Winter habitat use of harbour seals (Phoca vitulina) fitted with Fastloc™GPS/GSM tags in two tidal bays in France

Cécile Vincent, Bernie J McConnell, Stéphanie Delayat, Jean-François Elder, Gérard Gautier, Vincent Ridoux

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DOI: http://dx.doi.org/10.7557/3.2691

Keywords

harbour seals;habitat use;movements;diving behaviour

Abstract

Winter movements and habitat use of harbour seals (Phoca vitulina) were investigated in two tidal bays in France, at the southern limit of their species range in the Northeast Atlantic. We fitted 15 seals with Fastloc™GPS/GSMtags in the Baie du Mont-Saint-Michel (BMSM) and the Baie des Veys (BDV). Tags relayed 20.6±7.1 GPS locations per seal-day, 81% of all dives performed by the seals and 87% of haulouts, during an average tracking duration of 108±56 days. One seal travelled 380 km away from the BMSM but the other seals remained stationary, with 95% and 55% of at-sea locations ≤ 5 km from the haulout sites in BMSM and BDV respectively. Home range sizes were 137 and 161 km² in BMSM and BDV, and core areas’ sizes, 35 and 22 km² respectively. The seals remained very coastally in both sites with 93% and 71% of at-sea locations located in the intertidal zone of BMSM and BDV respectively. Accordingly, dives were shallow with 63% and 61% of dive maximum depths <4 m and 94% and 88% <10 m (in BMSM and BDV respectively). Preferred foraging areas were located in tidal channels in BMSM, sometimes in the vicinity of rocks or mussel farms. In BDV one seal made foraging trips 10-15 km offshore but all other seals repeatedly used coastal areas, often foraging around mussel farms, shipwrecks or intertidal rocks in tidal currents. We suggest that the importance of the tides combined with local features of the topography allow seals to predict prey availability, driving their foraging strategies towards a number of specific coastal areas. These results further illustrate the behavioural plasticity of the species according to habitat and environmental conditions. Fastloc™ GPS/GSM telemetry is particularly well adapted for the study of seals’ habitat use at a fine geographical and temporal scale, as long as they occasionally come close to shore within GSM coverage.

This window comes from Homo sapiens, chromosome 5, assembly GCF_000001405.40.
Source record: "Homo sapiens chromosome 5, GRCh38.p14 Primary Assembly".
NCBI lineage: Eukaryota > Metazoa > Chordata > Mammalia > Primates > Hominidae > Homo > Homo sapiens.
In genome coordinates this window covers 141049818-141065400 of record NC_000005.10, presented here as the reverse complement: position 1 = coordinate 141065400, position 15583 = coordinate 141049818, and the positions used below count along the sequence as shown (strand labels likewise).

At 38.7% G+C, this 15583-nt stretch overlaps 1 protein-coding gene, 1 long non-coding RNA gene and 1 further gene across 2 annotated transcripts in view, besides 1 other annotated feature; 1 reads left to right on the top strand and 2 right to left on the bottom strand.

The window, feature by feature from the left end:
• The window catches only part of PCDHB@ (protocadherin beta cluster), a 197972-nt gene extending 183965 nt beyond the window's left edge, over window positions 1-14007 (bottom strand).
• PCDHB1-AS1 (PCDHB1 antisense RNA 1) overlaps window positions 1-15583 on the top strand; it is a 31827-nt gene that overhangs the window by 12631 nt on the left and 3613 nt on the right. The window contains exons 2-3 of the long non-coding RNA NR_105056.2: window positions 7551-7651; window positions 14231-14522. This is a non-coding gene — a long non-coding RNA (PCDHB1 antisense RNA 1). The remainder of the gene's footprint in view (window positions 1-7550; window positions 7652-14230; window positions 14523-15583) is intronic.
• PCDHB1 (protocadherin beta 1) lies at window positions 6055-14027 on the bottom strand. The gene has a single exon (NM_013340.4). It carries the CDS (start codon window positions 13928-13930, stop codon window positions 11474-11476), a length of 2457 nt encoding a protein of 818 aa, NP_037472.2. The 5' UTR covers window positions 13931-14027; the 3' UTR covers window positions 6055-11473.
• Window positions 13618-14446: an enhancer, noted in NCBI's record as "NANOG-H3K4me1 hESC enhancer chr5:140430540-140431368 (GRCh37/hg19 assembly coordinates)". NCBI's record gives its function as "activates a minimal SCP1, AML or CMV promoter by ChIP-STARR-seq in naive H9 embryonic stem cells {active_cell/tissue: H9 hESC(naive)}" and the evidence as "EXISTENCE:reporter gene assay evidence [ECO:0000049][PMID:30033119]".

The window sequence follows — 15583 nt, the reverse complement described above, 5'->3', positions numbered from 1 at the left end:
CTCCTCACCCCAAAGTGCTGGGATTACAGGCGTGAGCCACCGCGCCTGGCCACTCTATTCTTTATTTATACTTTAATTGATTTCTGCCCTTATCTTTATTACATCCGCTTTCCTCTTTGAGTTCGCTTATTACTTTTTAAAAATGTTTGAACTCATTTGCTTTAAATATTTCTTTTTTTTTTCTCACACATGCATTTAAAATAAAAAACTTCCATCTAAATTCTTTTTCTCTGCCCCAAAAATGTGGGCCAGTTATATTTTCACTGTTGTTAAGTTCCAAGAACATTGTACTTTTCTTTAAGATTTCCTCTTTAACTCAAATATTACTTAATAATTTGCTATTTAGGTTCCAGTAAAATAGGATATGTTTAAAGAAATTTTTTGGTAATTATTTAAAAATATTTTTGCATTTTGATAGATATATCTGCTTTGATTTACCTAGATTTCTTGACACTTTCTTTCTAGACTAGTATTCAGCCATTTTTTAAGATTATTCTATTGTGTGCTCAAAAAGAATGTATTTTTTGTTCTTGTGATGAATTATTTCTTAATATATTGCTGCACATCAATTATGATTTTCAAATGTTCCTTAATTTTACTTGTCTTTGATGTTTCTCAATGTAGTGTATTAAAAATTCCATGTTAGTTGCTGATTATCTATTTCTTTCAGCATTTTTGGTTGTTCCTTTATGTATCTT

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Copyright (c) 2010 Cécile Vincent, Bernie J McConnell, Stéphanie Delayat, Jean-François Elder, Gérard Gautier, Vincent Ridoux

License URL: http://creativecommons.org/licenses/by/3.0/